When you go to an event like the SA Business Conference, organised by the Gawler Business Development Group, you usually expect to come away with at least one insight to help your business but I came away with at least three.
I was one of the speakers and I'll share a diagram from my talk later, but first I wanted to share three quick, short insights from some of the other speakers, namely:
- Robert Gerrish, founder of Flying Solo
- Justin Herald, Major Motivation
- Derrick McManus, author of Human Durability
There were other insights, of course, but this is just a quick dose for now.
Robert Gerrish - Observe your customers' desire lines
In his presentation, Robert explained the concept of desire lines, using the example of the layout of pathways in a community park.
He noted that this well-researched phenomenon shows how planners might indeed expect us to walk 10m south and then turn 90 degrees to head east but if there's an easy cut through over grass, we'll start walking that way and eventually carve out a "people power" pathway that heads south east across the green.
This is an example of a desire line.
Robert's point was that we often set up certain systems in our businesses but if we listen to our customers, we might well learn better ways to be more efficient and effective, and therefore more valuable, for them.
Justin Herald - Give a fig
Justin is known for "telling it like it is" and cutting through the "bs" for the greater good.
At the SA Business Conference, one of his points was that the key to success is to be better than your competitors, which today amounts to just giving a "fig" about your customers.
His lament was that many staff, especially in retail, have grown up in the past 10-15 years when the culture of customer service has been decimated by employers just grinding their organisations down to having the lowest staff costs possible, and the emerging workforce's only recollection of good service has been the occasional grunt and momentary eye contact from a server.
In other words, the bar is very, very low.
Justin pledges that if you just care for your customers and can instil that in your team, you are on the highway to success.
This was hilariously illustrated by a story of a man running a coffee stall in a shopping centre chastising Justin and his daughter for sitting at a table "reserved" for the coffee stall customers, even though Justin had been in the line to buy coffee from him. When alerted to this, the man was indignant, saying, you still can't sit here until you've purchased. He went out of business quickly, whereas the owner of that stall has flourished because he set the rule for his staff that every customer was to be treated like a guest in his home.
Derrick McManus - Be a risk manager
Derrick is best known for being the STAR Force Officer who was gunned down with multiple bullet wounds during a siege in South Australia that still counts as the event of its type with the greatest volume of live rounds fired against police officers in Australia.
In his talk, he took us through the dread as he realised he'd been shot and assessed how grim his situation was.
What pulled him through was training and preparation.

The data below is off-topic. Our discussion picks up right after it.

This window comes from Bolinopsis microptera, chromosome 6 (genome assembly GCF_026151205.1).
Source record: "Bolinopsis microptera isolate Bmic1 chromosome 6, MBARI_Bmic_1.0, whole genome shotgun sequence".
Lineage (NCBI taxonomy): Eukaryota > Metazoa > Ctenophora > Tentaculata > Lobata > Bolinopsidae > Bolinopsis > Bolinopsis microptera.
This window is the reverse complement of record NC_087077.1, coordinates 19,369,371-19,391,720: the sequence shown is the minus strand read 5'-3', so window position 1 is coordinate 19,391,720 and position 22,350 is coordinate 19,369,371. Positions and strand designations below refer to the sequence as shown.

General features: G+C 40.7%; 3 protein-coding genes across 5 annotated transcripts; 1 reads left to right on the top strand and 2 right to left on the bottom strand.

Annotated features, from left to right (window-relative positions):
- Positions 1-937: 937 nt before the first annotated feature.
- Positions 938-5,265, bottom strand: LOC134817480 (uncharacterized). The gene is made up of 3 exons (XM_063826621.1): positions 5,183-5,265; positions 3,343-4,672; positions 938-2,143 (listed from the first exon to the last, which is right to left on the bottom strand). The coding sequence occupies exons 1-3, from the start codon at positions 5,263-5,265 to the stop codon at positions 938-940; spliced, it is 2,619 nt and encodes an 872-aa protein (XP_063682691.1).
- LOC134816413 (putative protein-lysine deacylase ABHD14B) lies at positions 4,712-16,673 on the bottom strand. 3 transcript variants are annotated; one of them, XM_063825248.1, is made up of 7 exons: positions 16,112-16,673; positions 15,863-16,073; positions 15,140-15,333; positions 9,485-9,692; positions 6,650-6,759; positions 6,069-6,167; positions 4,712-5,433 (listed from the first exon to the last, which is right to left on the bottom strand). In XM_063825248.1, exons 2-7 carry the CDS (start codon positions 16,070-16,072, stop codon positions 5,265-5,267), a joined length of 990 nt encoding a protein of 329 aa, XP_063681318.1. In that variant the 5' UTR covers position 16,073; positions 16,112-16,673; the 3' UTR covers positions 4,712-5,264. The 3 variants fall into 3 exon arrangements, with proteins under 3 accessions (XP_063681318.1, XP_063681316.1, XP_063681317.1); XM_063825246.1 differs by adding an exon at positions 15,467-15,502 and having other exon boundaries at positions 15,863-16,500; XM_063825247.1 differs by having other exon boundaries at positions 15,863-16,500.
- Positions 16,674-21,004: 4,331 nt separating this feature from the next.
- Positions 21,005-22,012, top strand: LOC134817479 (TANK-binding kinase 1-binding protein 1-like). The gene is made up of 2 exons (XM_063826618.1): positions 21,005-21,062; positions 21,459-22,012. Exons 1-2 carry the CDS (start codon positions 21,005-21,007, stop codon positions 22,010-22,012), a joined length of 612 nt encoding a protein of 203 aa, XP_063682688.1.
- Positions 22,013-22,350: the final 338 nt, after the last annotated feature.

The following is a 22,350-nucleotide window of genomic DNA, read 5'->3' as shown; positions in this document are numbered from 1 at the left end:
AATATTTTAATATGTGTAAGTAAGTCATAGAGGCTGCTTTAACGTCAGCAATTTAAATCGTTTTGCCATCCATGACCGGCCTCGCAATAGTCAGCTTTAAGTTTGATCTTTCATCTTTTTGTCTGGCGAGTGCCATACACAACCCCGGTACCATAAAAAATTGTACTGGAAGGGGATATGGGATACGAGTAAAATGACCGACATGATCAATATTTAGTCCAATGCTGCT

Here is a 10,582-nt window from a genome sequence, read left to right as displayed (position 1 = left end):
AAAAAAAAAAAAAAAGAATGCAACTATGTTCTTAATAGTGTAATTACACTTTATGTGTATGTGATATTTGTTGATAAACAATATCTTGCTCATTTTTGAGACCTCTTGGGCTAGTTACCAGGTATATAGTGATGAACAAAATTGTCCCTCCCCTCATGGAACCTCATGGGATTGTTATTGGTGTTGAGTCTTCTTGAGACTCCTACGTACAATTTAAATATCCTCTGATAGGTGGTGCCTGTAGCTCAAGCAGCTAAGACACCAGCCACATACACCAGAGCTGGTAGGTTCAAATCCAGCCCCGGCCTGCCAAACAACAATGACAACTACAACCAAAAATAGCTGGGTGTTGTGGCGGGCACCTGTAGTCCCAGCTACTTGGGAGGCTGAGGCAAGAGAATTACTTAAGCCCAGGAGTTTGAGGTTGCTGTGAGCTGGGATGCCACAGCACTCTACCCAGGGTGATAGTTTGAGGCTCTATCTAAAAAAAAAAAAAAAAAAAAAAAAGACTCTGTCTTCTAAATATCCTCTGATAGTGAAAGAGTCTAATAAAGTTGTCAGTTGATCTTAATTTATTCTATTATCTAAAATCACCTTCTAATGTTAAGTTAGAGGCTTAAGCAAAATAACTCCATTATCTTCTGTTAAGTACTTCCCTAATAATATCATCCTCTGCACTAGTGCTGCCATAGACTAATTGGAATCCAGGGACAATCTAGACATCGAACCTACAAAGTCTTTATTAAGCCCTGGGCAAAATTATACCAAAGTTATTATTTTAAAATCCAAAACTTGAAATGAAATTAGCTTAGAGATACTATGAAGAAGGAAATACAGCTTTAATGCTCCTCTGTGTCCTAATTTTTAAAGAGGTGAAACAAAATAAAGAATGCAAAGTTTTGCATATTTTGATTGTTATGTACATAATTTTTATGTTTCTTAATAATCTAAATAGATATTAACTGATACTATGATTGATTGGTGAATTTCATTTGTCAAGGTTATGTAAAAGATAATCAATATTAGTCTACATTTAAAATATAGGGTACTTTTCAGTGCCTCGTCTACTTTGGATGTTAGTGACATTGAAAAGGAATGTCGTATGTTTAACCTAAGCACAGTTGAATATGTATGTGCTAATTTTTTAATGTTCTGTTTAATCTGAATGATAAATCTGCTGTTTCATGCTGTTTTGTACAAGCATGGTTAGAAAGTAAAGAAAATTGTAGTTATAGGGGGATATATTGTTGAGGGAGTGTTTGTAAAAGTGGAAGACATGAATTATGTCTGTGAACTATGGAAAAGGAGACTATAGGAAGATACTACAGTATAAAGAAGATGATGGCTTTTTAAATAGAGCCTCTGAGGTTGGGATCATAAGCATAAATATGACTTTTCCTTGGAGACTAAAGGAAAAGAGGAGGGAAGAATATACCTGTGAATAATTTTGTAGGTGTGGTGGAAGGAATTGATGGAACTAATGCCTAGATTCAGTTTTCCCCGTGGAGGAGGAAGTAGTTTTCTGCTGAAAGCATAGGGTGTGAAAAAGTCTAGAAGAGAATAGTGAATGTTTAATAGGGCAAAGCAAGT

Firstly, his training kept him alert to what he needed to do to improve his chances of surviving, and, secondly, the training of his team in which he could trust that they'd be doing whatever they could to rescue him.
The message for businesses is that Risk Taking is irresponsible but Risk Management is prudent and vital.
Derrick urged us to carry out some "what if" thinking and have a plan B and plan C so that our businesses are not brittle but have durability.
Steve Davis - Put the ladder against the right wall
My presentation was entitled, To Do Or Not To Do - The Never-Ending Question Facing Small Business, in which I looked at all the noise that surrounds us and all the glittering promises about what the magic bullet will be (not the same bullets Derrick talked about) that will bring us guaranteed success.
However, in light of hundreds of mentoring sessions held over the past year, I turned to Stephen Covey's quote about how it's one thing to be good at climbing ladders but that's no use unless the ladder is against the right wall.
In particular, I've encountered many frustrated business people who've reached out for help because their "social media is not working". As you can see in the diagram, devised by my business partner, Michael Shanahan, social media should the be the last step of one's digital marketing plan, once you've got the fundamentals right.
What this diagram shows is that without a fundamental place on the internet where customers, advocates, and Google can find you and reference you, and without helpful content that makes your entity worthwhile and useful (through a blog), and without a mailing list of interested people and clients enabling them to stay engaged with you, effort put into social media is only ever going to be a sugar hit. Or you're just going to have to be spending money on advertising like a drunken sailor spends money in a port.
To have your compass set correctly again means that your intention of helping and getting better and communicating that (see this article about the reasons for blogging), can be amplified through a smart marketing structure so that your messages can be where your audience needs them to be.
Our next phase will be to bolster our helpful content online, too, as we join you in the on-going journey of always striving to be relevant and helpful to our clients and potential clients, and the community-at-large. Does that last claim seem outlandish? It isn't. We firmly believe that if we can help our clients succeed, their thriving small business will indeed enrich their lives, the lives of those around them, and all the related people and ventures in the community.
Thank you, Gawler Business Development Group, for making days like this possible.